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last comment about pronunciation of saurus

jejeje...Jaime, I swear is my last contribution on
this subject 'cause I think is almost like discuss on
religion and I'm tired, but if I'm not wrong in what I
remember from my greek lessons, lizard is actually
sauros, pronunciated "sah-bros".
So none is wright, jejeje.

 --- "Jaime A. Headden" <qilongia@yahoo.com> escribió:

> David Marjanovic (david.marjanovic@gmx.at) wrote:
> <- When English speakers discuss on how to pronounce
> a scientific name, that
> usually means how to pronounce it IN ENGLISH. That
> concept is apparently
> natural to e. g. French speakers, but totally alien
> to e. g. German speakers.*>
>   Naturally, I feel offended that, as an English
> speaker, any form of
> pronounciation I give in person or in my head is
> naturally "in English" and not
> in fact without any form of semi-educated Latin or
> Greek parsing. Okay, so I'm
> not offended, but the tone of the above assumes that
> those of us for whom
> English is our first language whould pronounce names
> as in English, which is
> wrong as far as the generality goes. Yes, there are
> those who DO, and there was
> a TV show in the 90's that for the longest time,
> taught the Jurassic Park era
> that the name of the great two-fingered king is
> pronounced "Trannysorus".
> Sexually ambiguous dinosaurs aside, that's what
> "English" does to names, not
> "sawr-us". There has never been a for-kids type of
> show that attempted to teach
> kids the correct way to pronounce the names, and for
> a few good reasons:
>   1) There is little funding to bring in a language
> coach for a kids show.
>   2) There is no "one correct way" to pronounce the
> names. Even in Greek, the
>      word is transcribed into Roman letters and then
> into a descendant alphabet
>      and then into another language. A lot is lost,
> and this loss should be
>      expected. This is like expecting people to KNOW
> that *Boluochia*, based in
>      Mandarin, has a natural unwritten "ur" sound in
> there, or that
>      *Nqwebasaurus* has those sounds most people
> have only ever heard, should
>      they be old enough, when watching "The Gods
> Must Be Crazy". But that's
>      certainly not what it's spelled like, and the
> transcription is to allow
>      speakers of other languages the ability to
> speak it without knowing those
>      rules.
> <- We can be quite sure that "au" (alpha ypsilon)
> was never pronounced like any
> sort of "o" in Greek. In modern Greek it's
> pronounced "av", so it seems to have
> drifted in the opposite direction. In Latin, a
> tendence to merge "au" into "o"
> seems to have started early on, as seen in spelling
> ambiguities like
> Claudius/Clodius, but it didn't get very far --
> today French pronounces "au"
> the same as "o", but Spanish, Portuguese, and most
> kinds of Italian don't.>
>   German papers describing nomenclature in German
> are welcome to provide keys
> of their own for their own language, and the same is
> true for Hebrew or Slavic
> or Chilean Spanish. Ease of communication allows for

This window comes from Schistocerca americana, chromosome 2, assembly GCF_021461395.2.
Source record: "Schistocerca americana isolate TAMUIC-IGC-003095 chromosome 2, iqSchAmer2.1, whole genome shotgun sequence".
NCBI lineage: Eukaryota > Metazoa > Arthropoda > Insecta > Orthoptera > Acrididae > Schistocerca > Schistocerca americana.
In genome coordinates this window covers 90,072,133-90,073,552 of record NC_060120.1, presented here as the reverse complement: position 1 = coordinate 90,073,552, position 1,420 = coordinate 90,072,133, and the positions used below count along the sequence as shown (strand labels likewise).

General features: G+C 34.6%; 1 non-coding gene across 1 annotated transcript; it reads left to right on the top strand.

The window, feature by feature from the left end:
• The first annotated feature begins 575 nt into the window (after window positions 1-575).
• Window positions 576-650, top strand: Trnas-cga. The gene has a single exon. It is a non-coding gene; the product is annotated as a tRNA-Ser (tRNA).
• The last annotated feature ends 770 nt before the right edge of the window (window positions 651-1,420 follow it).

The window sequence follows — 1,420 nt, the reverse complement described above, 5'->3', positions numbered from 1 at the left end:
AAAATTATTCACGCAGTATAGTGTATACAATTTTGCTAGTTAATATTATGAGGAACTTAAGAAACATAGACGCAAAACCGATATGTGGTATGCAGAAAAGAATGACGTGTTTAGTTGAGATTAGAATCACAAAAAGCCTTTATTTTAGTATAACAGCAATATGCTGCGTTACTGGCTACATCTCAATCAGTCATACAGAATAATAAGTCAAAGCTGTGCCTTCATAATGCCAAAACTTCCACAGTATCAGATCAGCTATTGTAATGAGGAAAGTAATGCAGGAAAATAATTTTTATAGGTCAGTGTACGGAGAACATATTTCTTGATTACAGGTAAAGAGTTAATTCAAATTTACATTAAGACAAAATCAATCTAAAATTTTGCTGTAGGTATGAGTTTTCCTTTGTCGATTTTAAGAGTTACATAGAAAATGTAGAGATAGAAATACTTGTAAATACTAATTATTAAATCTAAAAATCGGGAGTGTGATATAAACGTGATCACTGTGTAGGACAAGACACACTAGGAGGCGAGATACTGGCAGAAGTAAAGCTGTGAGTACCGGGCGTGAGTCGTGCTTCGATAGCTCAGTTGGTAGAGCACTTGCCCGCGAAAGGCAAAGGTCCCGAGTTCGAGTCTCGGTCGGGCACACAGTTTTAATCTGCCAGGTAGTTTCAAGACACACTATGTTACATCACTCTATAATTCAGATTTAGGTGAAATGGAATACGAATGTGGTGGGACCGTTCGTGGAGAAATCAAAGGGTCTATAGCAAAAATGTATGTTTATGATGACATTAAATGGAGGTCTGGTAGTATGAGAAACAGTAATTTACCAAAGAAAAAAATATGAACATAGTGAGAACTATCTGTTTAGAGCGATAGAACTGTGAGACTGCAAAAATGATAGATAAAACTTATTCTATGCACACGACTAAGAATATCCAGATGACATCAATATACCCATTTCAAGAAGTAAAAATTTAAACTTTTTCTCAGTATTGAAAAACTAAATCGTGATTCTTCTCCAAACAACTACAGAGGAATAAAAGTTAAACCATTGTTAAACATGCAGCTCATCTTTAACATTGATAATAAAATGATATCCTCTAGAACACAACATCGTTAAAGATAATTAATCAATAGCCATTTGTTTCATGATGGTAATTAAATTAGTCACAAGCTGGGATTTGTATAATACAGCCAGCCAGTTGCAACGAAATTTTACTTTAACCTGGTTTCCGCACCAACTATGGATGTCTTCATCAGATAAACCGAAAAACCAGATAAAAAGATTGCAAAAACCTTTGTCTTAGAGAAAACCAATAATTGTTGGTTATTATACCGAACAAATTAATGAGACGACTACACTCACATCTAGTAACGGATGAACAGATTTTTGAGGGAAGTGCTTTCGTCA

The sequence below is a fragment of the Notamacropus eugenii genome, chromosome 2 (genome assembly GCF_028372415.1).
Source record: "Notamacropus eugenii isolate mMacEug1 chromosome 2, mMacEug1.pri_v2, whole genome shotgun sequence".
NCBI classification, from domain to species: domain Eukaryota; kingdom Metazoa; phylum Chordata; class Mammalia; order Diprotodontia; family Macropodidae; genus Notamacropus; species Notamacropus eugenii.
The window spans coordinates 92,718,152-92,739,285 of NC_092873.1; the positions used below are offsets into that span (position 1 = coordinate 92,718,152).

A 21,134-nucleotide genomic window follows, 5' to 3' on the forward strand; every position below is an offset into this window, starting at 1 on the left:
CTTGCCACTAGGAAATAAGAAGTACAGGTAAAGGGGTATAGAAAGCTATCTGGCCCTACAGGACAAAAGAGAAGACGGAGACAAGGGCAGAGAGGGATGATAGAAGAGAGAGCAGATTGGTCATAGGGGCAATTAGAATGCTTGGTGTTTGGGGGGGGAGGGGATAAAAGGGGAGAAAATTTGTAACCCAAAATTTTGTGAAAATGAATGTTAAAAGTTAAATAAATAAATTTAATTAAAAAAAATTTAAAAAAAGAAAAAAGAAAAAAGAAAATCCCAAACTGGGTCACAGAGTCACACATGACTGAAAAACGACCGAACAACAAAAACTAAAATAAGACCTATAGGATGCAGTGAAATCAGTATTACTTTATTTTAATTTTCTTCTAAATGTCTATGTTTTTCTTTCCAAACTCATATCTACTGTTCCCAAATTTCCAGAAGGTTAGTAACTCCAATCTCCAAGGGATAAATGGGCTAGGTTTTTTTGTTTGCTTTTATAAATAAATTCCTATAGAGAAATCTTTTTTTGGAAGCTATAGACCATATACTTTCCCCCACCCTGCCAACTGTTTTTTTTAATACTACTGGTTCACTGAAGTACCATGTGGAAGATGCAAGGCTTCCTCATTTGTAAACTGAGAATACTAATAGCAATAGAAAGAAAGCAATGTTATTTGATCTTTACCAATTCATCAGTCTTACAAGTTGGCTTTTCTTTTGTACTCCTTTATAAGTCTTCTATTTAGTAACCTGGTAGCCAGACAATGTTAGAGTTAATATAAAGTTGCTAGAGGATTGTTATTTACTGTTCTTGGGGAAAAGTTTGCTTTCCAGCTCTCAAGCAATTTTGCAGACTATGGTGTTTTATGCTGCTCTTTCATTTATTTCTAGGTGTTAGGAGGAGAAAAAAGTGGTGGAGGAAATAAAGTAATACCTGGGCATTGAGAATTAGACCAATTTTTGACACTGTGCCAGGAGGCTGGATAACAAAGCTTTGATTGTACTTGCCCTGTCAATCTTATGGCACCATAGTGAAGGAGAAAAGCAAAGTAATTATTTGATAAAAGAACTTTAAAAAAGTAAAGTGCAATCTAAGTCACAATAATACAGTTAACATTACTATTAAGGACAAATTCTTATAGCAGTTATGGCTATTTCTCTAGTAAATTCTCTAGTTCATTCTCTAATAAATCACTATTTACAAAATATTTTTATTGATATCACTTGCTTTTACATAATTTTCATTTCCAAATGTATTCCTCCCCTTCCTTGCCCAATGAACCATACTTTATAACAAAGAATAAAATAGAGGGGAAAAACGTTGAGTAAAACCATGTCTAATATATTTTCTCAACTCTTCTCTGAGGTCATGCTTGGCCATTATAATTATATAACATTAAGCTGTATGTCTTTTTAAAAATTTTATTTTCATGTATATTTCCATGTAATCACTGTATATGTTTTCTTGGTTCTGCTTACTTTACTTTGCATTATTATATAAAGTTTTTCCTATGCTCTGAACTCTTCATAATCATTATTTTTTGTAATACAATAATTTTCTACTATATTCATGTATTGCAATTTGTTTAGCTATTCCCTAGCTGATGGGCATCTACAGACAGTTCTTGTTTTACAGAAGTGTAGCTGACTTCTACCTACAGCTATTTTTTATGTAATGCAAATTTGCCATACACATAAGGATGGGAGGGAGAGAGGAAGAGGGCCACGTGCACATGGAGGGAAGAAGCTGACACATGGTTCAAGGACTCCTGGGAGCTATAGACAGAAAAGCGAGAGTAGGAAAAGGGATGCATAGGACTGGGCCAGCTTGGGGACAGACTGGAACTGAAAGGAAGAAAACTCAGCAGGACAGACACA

> transcription rather than
> knowledge of 2,000 year old pronounciation regimes,
> which for the most part we
> are all guessing at (though with some VERY GOOD
> guesses, I am sure).
> <- Consistency within a language would certainly be
> a good thing, but the
> English orthography is an outright obstacle to
> this... (French has the opposite
> situation.)>
>   English has so many parent languages and loan
> words, dialects, and
> "sublanguages" that there being ONE key would be a
> laughable excercise. You
> cannot get two perfectly decent language speakers,
> one Minnesotan and one
> Georgian, to be expected to say most words the same
> way, without any sort of
> inflection, that marks them from where they are.
> Regions inside New York City
> have dialects on par with dialects between whole
> states further west, and you
> can tell a Bostonian from a New Havener EASILY. This
> is similar to the English
> countryside, where different towns and rural
> districts have their own distinct
> and cataloguable dialects. Chalk it up for one of
> the most diverse languages on
> the planet, which doesn't seem to try too hard to
> stop itself from changing
> every time a new loan word enters the lexicon. This
> becomes significant when
> you hear a Spanish speaker speaking to her brother
> in Mexico City from here in
> Oregon using English and Spanish simultaneously,
> switching in an English word
> (not even a proper noun) for a Spanish one and vice
> versa.
> <* That doesn't mean we get it right. But we tend to
> _believe_ we get the
> pronunciation in the original languages right. :-}
> That is to say, we don't
> consciously pronounce foreign words as if they were
> German.>
>   Why not? Assimilation is the nature of change.
> Then again, not to let the
> bull into the shop, but German culture itself seems
> rather adverse to
> assimilation historically.
>   Cheers,
> Jaime A. Headden
> http://bitestuff.blogspot.com/
> "Innocent, unbiased observation is a myth." --- P.B.
> Medawar (1969)
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Lic. Sebastian Apesteguia
Seccion Paleontologia de Vertebrados
Museo Argentino de Ciencias Naturales 'B. Rivadavia'
Buenos Aires, ARGENTINA

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